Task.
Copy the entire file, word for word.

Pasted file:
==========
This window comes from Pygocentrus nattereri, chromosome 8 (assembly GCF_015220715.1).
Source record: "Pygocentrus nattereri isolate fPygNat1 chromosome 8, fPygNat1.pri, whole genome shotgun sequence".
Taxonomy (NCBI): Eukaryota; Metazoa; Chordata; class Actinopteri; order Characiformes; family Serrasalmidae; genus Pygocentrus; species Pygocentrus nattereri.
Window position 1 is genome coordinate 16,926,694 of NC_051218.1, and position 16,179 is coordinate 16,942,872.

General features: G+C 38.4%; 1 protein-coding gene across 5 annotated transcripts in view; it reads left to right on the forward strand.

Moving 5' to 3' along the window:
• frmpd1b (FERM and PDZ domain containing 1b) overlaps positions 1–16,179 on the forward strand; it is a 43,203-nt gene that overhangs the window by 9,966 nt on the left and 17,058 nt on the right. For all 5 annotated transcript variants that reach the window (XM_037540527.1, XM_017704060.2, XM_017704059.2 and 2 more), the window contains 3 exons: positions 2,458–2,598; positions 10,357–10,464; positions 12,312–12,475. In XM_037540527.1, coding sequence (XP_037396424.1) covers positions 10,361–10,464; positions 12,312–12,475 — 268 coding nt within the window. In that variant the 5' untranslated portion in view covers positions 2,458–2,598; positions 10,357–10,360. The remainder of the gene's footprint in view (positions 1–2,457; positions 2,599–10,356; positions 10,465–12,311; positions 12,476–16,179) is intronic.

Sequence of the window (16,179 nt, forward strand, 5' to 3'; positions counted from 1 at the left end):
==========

This window comes from Pygocentrus nattereri, chromosome 8 (assembly GCF_015220715.1).
Source record: "Pygocentrus nattereri isolate fPygNat1 chromosome 8, fPygNat1.pri, whole genome shotgun sequence".
Taxonomy (NCBI): Eukaryota; Metazoa; Chordata; class Actinopteri; order Characiformes; family Serrasalmidae; genus Pygocentrus; species Pygocentrus nattereri.
Window position 1 is genome coordinate 16,926,694 of NC_051218.1, and position 16,179 is coordinate 16,942,872.

General features: G+C 38.4%; 1 protein-coding gene across 5 annotated transcripts in view; it reads left to right on the forward strand.

Moving 5' to 3' along the window:
• frmpd1b (FERM and PDZ domain containing 1b) overlaps positions 1–16,179 on the forward strand; it is a 43,203-nt gene that overhangs the window by 9,966 nt on the left and 17,058 nt on the right. For all 5 annotated transcript variants that reach the window (XM_037540527.1, XM_017704060.2, XM_017704059.2 and 2 more), the window contains 3 exons: positions 2,458–2,598; positions 10,357–10,464; positions 12,312–12,475. In XM_037540527.1, coding sequence (XP_037396424.1) covers positions 10,361–10,464; positions 12,312–12,475 — 268 coding nt within the window. In that variant the 5' untranslated portion in view covers positions 2,458–2,598; positions 10,357–10,360. The remainder of the gene's footprint in view (positions 1–2,457; positions 2,599–10,356; positions 10,465–12,311; positions 12,476–16,179) is intronic.

Sequence of the window (16,179 nt, forward strand, 5' to 3'; positions counted from 1 at the left end):